Background The most ominous adverse event of primary sclerosing cholangitis (PSC) is development of cholangiocarcinoma (CCA). There is a wide variation in the reported diagnostic yield of bile duct brush cytology in PSC strictures. Objective To determine the diagnostic utility of biliary brush cytology for CCA detection in patients with PSC. Design Meta-analysis. Systematic search of PubMed, EMBASE, Web of Science, and the Cochrane Library for relevant studies published up to December 2012. Setting Meta-analysis of diagnostic parameters. Patients A total of 747 patients in studies (both retrospective and prospective) in which histopathologic correlation of CCA was available. Intervention Meta-analysis. Construction of 2 × 2 contingency data. Main Outcome Measurements Sensitivity, specificity, likelihood ratio, and pooled diagnostic odds ratio. Results The search yielded 54 studies of which 11, involving 747 patients, were included in our meta-analysis. The pooled sensitivity and specificity of bile duct brushings for a diagnosis of CCA in patients with PSC were 43% (95% confidence interval [CI], 35%-52%) and 97% (95% CI, 95%-98%), respectively. The pooled diagnostic odds ratio to detect CCA was 20.23 (95% CI, 8.75-46.79). The heterogeneity indices of χ2 statistics, I 2 measure of inconsistency, and the Cochran Q test were 0.156, 14.4, and 30.5%, respectively. Visual inspection of the funnel plot showed low potential for publication bias. Limitations Inclusion of low-quality studies, study heterogeneity. Conclusion Our study suggests that bile duct brushing is a simple and highly specific technique for detection of CCA in patients with PSC. However, the modest sensitivity from bile duct brushing precludes its utility as a diagnostic tool for early detection of CCA in patients with PSC.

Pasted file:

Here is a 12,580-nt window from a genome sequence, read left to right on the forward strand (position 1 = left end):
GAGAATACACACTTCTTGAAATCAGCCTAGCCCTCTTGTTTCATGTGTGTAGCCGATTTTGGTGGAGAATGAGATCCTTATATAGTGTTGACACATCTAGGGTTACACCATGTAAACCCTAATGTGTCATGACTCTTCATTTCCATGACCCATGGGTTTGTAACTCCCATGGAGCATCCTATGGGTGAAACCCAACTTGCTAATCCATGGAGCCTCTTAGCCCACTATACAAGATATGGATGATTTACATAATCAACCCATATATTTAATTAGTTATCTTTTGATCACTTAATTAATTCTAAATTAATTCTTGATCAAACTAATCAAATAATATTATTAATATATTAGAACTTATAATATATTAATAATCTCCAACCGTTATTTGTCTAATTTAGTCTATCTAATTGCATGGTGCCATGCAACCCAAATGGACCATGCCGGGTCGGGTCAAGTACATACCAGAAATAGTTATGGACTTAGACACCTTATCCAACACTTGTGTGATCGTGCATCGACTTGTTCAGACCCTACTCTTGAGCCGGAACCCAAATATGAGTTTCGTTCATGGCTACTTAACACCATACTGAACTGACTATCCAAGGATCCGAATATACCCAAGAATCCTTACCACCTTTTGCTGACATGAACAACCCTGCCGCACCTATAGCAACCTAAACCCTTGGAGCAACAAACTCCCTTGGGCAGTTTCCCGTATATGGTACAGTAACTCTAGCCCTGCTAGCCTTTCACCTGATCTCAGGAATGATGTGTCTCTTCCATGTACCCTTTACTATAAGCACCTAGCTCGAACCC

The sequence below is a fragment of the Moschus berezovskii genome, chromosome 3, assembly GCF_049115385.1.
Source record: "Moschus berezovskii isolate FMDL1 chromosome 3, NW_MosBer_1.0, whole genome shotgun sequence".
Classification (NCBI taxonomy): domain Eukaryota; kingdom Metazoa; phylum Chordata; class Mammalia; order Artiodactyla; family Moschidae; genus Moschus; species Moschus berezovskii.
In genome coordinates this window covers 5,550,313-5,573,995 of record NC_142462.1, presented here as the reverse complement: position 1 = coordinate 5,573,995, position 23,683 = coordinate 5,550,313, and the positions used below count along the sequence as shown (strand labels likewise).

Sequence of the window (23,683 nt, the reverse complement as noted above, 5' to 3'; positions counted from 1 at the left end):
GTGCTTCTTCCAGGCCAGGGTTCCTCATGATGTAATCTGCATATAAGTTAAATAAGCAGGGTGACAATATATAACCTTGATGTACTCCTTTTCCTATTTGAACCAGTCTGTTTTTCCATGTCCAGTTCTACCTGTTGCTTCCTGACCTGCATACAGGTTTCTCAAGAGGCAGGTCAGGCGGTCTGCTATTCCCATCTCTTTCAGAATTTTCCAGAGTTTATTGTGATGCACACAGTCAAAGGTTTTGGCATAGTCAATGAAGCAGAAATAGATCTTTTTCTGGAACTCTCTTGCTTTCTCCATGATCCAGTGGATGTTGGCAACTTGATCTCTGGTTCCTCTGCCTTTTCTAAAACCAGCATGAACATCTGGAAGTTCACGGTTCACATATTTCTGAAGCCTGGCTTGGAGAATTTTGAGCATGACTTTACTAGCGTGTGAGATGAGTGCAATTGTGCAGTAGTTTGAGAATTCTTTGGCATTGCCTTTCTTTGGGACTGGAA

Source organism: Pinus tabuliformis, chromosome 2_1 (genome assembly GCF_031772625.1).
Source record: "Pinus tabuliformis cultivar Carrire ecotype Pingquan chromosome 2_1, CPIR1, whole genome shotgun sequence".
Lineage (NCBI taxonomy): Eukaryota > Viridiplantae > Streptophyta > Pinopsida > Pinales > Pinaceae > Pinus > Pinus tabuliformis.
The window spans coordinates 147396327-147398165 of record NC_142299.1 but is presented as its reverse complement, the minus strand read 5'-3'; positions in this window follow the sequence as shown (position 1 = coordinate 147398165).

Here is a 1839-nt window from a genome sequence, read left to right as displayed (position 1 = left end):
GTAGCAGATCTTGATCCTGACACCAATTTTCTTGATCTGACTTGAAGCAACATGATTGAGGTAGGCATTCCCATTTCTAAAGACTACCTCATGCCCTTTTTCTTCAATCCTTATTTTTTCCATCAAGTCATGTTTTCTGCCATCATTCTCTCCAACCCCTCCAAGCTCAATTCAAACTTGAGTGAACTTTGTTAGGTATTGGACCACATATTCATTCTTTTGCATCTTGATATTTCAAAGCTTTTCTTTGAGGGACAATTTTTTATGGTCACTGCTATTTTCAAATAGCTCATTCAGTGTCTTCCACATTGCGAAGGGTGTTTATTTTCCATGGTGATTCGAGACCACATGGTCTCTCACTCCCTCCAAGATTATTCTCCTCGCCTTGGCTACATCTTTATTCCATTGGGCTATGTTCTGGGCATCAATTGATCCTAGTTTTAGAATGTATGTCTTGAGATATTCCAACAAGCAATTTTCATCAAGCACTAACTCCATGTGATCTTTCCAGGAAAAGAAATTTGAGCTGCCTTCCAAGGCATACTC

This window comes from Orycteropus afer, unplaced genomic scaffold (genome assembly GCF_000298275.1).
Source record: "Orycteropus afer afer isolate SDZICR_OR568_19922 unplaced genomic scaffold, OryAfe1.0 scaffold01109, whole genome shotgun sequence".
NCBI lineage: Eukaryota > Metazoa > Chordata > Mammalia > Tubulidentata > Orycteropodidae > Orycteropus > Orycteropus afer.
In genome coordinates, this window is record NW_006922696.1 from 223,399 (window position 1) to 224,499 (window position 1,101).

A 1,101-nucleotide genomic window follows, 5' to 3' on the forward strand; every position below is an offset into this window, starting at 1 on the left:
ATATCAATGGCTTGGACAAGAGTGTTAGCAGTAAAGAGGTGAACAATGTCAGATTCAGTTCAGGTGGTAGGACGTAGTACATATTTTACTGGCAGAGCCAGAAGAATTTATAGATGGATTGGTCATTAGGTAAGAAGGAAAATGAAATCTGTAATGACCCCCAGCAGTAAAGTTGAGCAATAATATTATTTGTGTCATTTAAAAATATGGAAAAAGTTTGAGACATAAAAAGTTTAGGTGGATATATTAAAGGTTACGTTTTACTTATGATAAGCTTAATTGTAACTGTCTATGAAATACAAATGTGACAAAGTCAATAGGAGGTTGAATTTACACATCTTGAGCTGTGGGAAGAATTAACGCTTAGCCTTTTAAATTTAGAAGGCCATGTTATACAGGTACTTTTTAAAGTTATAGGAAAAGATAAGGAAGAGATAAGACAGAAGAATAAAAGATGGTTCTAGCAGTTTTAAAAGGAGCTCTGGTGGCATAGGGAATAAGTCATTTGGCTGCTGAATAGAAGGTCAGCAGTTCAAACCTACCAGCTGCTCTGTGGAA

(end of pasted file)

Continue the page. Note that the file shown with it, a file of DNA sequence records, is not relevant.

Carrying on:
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DISCLOSURE: U. Navaneethan received a research grant from the American College of Gastroenterology . J. Vargo is a speaking consultant for Olympus, Boston Scientific, Cook Endoscopy, and Ethicon. All other authors disclosed no financial relationships relevant to this publication.